It was always pretty dramatic. I had to have a safe in my house to put my script it, I had to sign papers to say I wouldn’t share it with anyone. I couldnt tell people I had the script, it seemed like there were always leaks, and it was never on my end so I was proud of that. I had to drop everything and get to work because the deadlines were so horrendous. It was like Harry the King was coming and if I had other work I had to put it down.
How steep were the deadlines?
I’d have about a week and a half 2 weeks to get back to David Saylor (the art director) with the sketches. I guess from the preliminary sketches to the final it was probably a month and a half to two months.
Did you have any input into the film versions of the HP series at all?
Warner Bros bought the rights of all the artwork I’ve done for Scholastic, you know. They own all the artwork, I can’t even do a sketch of Harry anymore. They contacted me to do a style guide that they could have their artists use when they draw Harry for diferent posters and whatnot. I thought about it for awhile and I decided I didn’t want to do that because it was such a huge undertaking and i didn’t want to commit that much of my time to that project. Later on they asked me to create various scenes for them. They wanted to have Harry Potter artwork to sell to their licenses for posters and calendars or use for anything you could imagine.
I imagine you’re a little tired by now of hearing about Harry Potter.
I’m kind of just used to it. I know it’s part of my identity now whether i like it or not. (laughs)
It’s exciting and it’s a great opportunity but it’s also not creatively what drives me and moves me and inspires me the most. I’m most excited about my own personal painting… (I’m driven to) express my owndreams and my own visions that I have total freedom to interpret, and I can change my mind in the middle of the painting. That is the most exciting thing to me what can happen on canvas when there aren’t any rules. There’s no deadlines and I dont get to do that if I have to make a living, you know. I’m not rich afer Harry Potter – I didn’t get royalties – I’m working like everybody else.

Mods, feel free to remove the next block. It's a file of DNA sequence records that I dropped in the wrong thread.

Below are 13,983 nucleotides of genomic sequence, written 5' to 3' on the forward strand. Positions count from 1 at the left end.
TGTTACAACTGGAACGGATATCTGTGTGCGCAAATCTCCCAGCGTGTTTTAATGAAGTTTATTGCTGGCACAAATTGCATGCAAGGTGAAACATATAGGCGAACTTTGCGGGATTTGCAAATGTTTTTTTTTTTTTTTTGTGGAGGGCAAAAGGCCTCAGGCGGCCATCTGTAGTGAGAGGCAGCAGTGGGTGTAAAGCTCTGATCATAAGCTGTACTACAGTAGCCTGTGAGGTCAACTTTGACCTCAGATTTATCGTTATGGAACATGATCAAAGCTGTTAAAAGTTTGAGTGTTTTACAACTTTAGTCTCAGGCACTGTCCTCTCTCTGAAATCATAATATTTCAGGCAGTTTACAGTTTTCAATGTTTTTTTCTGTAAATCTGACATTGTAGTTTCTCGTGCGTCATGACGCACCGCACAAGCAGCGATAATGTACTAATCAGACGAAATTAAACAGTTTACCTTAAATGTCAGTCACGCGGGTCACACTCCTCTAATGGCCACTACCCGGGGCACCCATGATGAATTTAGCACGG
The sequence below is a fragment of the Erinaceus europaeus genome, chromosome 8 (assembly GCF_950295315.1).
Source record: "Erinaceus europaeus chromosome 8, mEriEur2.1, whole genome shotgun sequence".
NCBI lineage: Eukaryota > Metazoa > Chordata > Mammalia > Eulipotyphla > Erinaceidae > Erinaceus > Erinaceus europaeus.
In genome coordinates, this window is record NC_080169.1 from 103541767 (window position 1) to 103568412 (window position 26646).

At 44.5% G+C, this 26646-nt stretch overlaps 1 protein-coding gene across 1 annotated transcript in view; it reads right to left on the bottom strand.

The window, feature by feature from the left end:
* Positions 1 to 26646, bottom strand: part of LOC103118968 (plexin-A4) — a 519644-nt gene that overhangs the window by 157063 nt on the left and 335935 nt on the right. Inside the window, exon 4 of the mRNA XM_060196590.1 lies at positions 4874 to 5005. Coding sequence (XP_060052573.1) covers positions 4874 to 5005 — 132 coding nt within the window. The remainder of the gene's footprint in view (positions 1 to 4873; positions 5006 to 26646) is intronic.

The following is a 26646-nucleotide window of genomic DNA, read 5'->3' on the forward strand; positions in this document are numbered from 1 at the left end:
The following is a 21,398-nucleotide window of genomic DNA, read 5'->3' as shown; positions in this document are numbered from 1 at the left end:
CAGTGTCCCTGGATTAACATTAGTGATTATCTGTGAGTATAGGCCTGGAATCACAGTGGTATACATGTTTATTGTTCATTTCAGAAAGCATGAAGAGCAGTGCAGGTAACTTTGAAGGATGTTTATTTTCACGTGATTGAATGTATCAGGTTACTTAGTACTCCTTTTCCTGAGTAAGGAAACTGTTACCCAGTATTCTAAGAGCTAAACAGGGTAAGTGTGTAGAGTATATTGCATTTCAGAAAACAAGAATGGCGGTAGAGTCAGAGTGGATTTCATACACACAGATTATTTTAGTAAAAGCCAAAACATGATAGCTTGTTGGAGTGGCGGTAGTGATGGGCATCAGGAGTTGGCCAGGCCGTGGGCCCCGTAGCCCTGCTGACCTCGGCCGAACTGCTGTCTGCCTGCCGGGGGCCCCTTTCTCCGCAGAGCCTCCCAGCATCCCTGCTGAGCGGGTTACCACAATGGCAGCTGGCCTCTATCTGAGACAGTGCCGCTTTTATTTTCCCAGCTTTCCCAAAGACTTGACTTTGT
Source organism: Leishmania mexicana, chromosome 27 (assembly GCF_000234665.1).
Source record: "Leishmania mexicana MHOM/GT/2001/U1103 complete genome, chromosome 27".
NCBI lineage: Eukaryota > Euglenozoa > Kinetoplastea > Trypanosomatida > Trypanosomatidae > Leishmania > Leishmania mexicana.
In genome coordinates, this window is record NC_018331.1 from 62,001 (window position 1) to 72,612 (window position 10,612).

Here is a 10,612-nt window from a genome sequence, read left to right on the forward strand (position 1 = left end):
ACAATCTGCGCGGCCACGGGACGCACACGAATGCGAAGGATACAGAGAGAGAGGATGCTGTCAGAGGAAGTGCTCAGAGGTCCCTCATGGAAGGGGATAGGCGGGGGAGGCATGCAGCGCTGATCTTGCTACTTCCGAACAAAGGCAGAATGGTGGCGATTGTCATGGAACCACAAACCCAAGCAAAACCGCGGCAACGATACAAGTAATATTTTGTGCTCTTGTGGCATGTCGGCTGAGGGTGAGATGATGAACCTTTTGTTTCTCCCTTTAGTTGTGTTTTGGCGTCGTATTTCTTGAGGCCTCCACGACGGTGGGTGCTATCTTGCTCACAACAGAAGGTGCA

Part of the challenge for me is to continually age Harry another year, as well as the other characters, but to make them all consistent. Throughout the series the writing became more and more…almost mature, it grew more into an all-around book for everybody and I think my artwork went in the same direction. It started out as being light-hearted but as Harry went through changes I think my portrayal changed in the same way, and was more based in reality.
There’s a lot of stuff in the latter books that just speaks to just growing up and emotional issues. I think I just started to take the whole thing a little more seriously too – I think my favorite cover is the last one, I think its the most dramatic.
Your work has a sometimes angular, almost cubistic quality… who are your inspirations?
I think they started out being more like Henry Moore, somewhat Edward Hopper, you know, with the half-told stories where you can see parts of a piece of life and you wonder what the rest of it is. Lately I’ve gotten more into (modernist painter Marc) Chagall and that type of freedom and dream-like quality. I’m looking more at abstract artists for the freedom and the color and try to bring that to my painting now.
I think the fact that I’m appreciating abstract artists more stems from the fact that I’ve been taking art direction for so long in my life. It’s like “I just want to paint shape and color! Everyone be quiet now!” Just to look at the basics and not worry about whether its “right” or “wrong” and just make it beautiful.
The Corcoran lecture will begin at 7 p.m. on July 13. Tickets are $15.